It is something that has been a subject of much discussion for many years, and one that the NASC President as well as many other professionals within the industry are looking to bring to the forefront of the industry conscious, the lack of women that choose to join the construction industry.
The issue of gender inequality has found particular prominence within the UK in the past 12 months due to the introduction of the Gender Pay Gap reporting, which saw any organisation that had over 250 employees being required to report and publish specific figures on their gender pay gap.
Women in Construction
When it comes to lack of female representation, the construction industry arguably has one of the largest imbalances between male and female workers. This is an issue that, although slowly improving, needs to be seriously addressed amongst industry professionals to gain insight into why there is such a significant lack of women joining the industry.
Research has shown that whilst there is nearly a 50:50 split between male and female workers in the UK in general, this figure drastically reduces when applied to the construction industry, with only 296,000 women working in the industry out of an astounding 2.3 million people overall (an 87:13 split).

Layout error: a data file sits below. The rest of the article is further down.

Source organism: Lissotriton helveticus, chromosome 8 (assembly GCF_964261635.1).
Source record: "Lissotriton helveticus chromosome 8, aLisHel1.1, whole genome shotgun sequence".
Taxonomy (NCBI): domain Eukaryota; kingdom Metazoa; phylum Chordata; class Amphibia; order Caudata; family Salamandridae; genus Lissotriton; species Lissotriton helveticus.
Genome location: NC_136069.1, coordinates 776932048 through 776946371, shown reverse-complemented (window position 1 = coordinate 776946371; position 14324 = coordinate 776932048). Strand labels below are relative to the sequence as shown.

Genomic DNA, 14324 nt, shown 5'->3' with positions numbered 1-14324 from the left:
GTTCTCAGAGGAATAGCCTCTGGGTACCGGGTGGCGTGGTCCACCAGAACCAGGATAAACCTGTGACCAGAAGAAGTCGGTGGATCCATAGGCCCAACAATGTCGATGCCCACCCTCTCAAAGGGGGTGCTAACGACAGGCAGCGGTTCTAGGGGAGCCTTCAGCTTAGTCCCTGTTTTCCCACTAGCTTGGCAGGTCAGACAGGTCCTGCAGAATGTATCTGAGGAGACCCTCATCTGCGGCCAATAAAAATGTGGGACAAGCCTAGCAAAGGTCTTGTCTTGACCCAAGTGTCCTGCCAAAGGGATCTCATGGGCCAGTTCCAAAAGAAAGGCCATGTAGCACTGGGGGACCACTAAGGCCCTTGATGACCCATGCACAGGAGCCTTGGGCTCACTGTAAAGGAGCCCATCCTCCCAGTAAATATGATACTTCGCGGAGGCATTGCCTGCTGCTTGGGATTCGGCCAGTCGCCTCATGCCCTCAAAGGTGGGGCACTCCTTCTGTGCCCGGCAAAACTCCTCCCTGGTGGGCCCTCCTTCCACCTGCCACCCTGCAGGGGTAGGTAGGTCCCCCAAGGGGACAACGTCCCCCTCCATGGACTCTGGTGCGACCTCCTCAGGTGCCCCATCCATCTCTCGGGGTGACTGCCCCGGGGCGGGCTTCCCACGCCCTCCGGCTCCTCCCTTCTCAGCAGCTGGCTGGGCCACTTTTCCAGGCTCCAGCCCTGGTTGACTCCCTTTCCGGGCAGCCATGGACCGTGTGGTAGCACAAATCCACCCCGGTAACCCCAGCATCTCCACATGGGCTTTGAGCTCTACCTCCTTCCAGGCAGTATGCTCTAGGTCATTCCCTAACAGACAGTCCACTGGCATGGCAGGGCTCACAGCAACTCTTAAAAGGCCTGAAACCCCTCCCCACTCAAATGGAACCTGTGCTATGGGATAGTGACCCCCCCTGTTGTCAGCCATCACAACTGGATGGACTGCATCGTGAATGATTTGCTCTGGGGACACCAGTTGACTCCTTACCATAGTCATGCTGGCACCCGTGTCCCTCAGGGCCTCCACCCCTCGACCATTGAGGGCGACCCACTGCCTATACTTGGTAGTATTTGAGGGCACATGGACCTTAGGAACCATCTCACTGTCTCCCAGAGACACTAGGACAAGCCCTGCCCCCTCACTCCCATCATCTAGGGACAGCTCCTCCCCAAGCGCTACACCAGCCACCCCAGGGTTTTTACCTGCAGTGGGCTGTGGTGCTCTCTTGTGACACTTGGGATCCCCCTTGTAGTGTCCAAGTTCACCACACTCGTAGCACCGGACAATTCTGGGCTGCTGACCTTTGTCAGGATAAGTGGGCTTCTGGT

We are very proud here at Simian to actively support equality within construction, and we are continually campaigning to encourage diversity in the scaffolding industry. The overall consensus within the Simian office is that gender should have no bearing as to what career a person chooses, and therefore we support the NASC President’s endeavours to improve upon this imbalance and drive more women into scaffolding.
We asked two of our most senior staff members, Jackie Thomason and Susan Russell their thoughts on equality in the construction industry and their time at Simian.
“I think some women are perhaps put off a career within the construction industry due to the perception that it is male-dominated, however I think this a common misconception. There are countless opportunities for women in our industry, and in my opinion, if you’re right for the job then you’re right for the job, gender should not come into it at all.”
- Jackie Thomason, Financial Director, Simian Risk
“There has been significant bias in the construction industry for so long and now more than ever we need to address the issue. In my time here at Simian, my first role within the construction industry, I have been given some fantastic opportunities to progress with formal qualifications, joining construction groups and getting to network with like-minded people.”
- Susan Russell, UK Operations Manager, Simian Risk
What are your thoughts on the imbalance of women in construction? How do you think we could diversity our great industry? Let us know on Twitter or Facebook.